William Harvey, hypothermia, and battle injuriesBMJ 1999; 319 doi: https://doi.org/10.1136/bmj.319.7224.1561 (Published 11 December 1999) Cite this as: BMJ 1999;319:1561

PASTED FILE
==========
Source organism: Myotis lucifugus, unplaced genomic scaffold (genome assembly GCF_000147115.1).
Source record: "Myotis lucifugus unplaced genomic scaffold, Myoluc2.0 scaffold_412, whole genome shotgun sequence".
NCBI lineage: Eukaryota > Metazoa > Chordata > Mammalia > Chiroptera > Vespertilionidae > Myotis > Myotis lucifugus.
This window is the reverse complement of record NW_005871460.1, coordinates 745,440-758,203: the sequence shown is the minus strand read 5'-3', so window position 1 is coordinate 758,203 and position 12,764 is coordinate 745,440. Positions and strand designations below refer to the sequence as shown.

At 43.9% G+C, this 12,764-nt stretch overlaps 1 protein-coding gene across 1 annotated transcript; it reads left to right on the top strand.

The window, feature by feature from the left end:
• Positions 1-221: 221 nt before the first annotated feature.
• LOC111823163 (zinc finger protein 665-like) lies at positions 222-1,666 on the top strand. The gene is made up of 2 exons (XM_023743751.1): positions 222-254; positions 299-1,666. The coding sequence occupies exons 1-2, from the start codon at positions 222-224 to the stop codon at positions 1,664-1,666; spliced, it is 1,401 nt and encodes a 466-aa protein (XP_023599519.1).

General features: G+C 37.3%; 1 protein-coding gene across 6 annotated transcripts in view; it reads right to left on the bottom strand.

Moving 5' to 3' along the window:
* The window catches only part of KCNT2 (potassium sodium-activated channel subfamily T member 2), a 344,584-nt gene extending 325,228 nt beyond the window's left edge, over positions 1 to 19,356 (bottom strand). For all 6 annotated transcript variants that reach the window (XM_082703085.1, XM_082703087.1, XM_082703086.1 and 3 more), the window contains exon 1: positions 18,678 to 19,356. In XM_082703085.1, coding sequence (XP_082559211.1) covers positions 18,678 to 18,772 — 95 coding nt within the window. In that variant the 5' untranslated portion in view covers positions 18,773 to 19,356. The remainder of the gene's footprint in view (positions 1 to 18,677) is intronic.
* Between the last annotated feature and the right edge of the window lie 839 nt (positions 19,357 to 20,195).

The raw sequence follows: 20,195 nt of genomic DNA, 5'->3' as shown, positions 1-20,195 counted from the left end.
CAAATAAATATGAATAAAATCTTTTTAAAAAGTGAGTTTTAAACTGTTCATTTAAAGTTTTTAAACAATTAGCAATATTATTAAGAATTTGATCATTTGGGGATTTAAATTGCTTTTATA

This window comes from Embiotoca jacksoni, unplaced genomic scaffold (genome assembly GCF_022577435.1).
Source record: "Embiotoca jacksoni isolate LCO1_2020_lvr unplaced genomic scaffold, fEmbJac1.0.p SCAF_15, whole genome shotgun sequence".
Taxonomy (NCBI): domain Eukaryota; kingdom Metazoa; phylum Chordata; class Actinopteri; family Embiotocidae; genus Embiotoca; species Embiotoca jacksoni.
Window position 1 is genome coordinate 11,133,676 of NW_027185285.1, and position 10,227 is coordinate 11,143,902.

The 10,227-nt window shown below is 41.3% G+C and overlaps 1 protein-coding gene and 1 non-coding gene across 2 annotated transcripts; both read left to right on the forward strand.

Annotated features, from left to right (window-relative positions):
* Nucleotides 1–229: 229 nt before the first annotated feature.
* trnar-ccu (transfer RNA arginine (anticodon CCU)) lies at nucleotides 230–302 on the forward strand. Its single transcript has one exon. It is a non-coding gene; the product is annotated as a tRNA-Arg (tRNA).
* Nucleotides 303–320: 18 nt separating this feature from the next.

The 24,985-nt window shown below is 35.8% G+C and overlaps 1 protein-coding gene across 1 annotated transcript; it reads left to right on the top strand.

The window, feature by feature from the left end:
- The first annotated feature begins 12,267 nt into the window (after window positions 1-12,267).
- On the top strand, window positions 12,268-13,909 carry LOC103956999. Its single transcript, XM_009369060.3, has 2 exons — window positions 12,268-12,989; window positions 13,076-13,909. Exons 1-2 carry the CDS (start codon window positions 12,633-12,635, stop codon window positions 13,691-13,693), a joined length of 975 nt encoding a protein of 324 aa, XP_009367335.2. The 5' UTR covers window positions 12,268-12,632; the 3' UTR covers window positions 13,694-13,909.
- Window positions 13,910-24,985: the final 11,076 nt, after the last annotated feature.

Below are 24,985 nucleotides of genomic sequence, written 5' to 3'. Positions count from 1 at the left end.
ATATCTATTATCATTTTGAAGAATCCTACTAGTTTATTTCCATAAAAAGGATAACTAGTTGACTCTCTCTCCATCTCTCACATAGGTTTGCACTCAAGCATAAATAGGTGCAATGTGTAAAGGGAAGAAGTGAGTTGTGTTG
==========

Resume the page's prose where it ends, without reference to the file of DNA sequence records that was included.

I was interested to note that the high survival rate among exanguinated battle casualties in the Falklands conflict was partly attributed to the coldness of the climate, which may have facilitated clot formation and induced a form of suspended animation. A BBC documentary, Living Proof, on 28 September 1999 included a detailed discussion of these effects. The phenomenon, however, had been noted previously by our greatest physician, William Harvey, author of De Motu Cordis (1628). Harvey was present at the Battle of Edgehill (1642), the first battle of the English civil war According to Aubrey: “He told me that Sir Adrian Scrope was dangerously wounded there, and left for dead amongst the dead men, stript; which happened to be the saving of his life. It was cold clear weather, and a frost that night; which staunched his bleeding, and at about midnight, or some hours after his hurte, he awaked, and was faine to draw a dead body upon him for warmth-sake.” Harvey was also familiar with the best way of raising body temperature: “I remember he kept a pretty young wench to wayte on him, which I guess he made use of for warmth-sake as King David did, and he took care of her in his Will.”
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